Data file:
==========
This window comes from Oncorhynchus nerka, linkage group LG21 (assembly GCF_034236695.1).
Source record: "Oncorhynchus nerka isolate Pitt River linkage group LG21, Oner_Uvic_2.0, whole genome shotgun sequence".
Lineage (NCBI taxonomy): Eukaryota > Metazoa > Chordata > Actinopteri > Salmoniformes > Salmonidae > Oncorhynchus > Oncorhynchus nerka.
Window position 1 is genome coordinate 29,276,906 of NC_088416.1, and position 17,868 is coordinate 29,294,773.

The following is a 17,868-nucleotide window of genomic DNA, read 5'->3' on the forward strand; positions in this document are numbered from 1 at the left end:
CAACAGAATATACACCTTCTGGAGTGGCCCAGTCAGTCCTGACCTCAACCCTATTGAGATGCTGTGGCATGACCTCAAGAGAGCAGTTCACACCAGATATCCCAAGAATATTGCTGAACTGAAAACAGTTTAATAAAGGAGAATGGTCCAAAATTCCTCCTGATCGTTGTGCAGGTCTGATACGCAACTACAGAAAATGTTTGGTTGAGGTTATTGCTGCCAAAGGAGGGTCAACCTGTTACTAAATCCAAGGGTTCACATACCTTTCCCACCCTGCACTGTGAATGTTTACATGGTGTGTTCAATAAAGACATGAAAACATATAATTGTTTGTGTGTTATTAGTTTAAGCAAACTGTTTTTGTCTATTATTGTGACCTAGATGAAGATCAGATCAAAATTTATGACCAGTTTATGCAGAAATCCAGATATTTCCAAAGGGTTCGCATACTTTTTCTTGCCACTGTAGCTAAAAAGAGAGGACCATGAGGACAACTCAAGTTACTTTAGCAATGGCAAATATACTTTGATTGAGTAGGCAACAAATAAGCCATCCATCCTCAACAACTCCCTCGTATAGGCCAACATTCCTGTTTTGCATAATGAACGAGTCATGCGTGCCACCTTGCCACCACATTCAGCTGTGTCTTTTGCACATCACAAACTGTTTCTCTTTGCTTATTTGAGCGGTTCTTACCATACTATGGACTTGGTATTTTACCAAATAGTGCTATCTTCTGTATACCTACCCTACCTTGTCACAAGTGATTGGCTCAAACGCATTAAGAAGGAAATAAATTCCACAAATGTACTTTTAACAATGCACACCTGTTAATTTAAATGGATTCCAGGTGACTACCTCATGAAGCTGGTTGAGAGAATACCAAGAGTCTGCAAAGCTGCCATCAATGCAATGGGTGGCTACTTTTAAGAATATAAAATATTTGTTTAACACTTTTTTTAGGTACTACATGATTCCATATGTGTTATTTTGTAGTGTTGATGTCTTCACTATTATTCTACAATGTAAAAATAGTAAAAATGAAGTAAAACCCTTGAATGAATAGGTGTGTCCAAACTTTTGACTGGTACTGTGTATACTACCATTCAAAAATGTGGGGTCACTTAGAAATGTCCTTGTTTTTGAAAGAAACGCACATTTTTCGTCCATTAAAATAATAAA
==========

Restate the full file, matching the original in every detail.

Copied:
This window comes from Oncorhynchus nerka, linkage group LG21 (assembly GCF_034236695.1).
Source record: "Oncorhynchus nerka isolate Pitt River linkage group LG21, Oner_Uvic_2.0, whole genome shotgun sequence".
Lineage (NCBI taxonomy): Eukaryota > Metazoa > Chordata > Actinopteri > Salmoniformes > Salmonidae > Oncorhynchus > Oncorhynchus nerka.
Window position 1 is genome coordinate 29,276,906 of NC_088416.1, and position 17,868 is coordinate 29,294,773.

The following is a 17,868-nucleotide window of genomic DNA, read 5'->3' on the forward strand; positions in this document are numbered from 1 at the left end:
CAACAGAATATACACCTTCTGGAGTGGCCCAGTCAGTCCTGACCTCAACCCTATTGAGATGCTGTGGCATGACCTCAAGAGAGCAGTTCACACCAGATATCCCAAGAATATTGCTGAACTGAAAACAGTTTAATAAAGGAGAATGGTCCAAAATTCCTCCTGATCGTTGTGCAGGTCTGATACGCAACTACAGAAAATGTTTGGTTGAGGTTATTGCTGCCAAAGGAGGGTCAACCTGTTACTAAATCCAAGGGTTCACATACCTTTCCCACCCTGCACTGTGAATGTTTACATGGTGTGTTCAATAAAGACATGAAAACATATAATTGTTTGTGTGTTATTAGTTTAAGCAAACTGTTTTTGTCTATTATTGTGACCTAGATGAAGATCAGATCAAAATTTATGACCAGTTTATGCAGAAATCCAGATATTTCCAAAGGGTTCGCATACTTTTTCTTGCCACTGTAGCTAAAAAGAGAGGACCATGAGGACAACTCAAGTTACTTTAGCAATGGCAAATATACTTTGATTGAGTAGGCAACAAATAAGCCATCCATCCTCAACAACTCCCTCGTATAGGCCAACATTCCTGTTTTGCATAATGAACGAGTCATGCGTGCCACCTTGCCACCACATTCAGCTGTGTCTTTTGCACATCACAAACTGTTTCTCTTTGCTTATTTGAGCGGTTCTTACCATACTATGGACTTGGTATTTTACCAAATAGTGCTATCTTCTGTATACCTACCCTACCTTGTCACAAGTGATTGGCTCAAACGCATTAAGAAGGAAATAAATTCCACAAATGTACTTTTAACAATGCACACCTGTTAATTTAAATGGATTCCAGGTGACTACCTCATGAAGCTGGTTGAGAGAATACCAAGAGTCTGCAAAGCTGCCATCAATGCAATGGGTGGCTACTTTTAAGAATATAAAATATTTGTTTAACACTTTTTTTAGGTACTACATGATTCCATATGTGTTATTTTGTAGTGTTGATGTCTTCACTATTATTCTACAATGTAAAAATAGTAAAAATGAAGTAAAACCCTTGAATGAATAGGTGTGTCCAAACTTTTGACTGGTACTGTGTATACTACCATTCAAAAATGTGGGGTCACTTAGAAATGTCCTTGTTTTTGAAAGAAACGCACATTTTTCGTCCATTAAAATAATAAA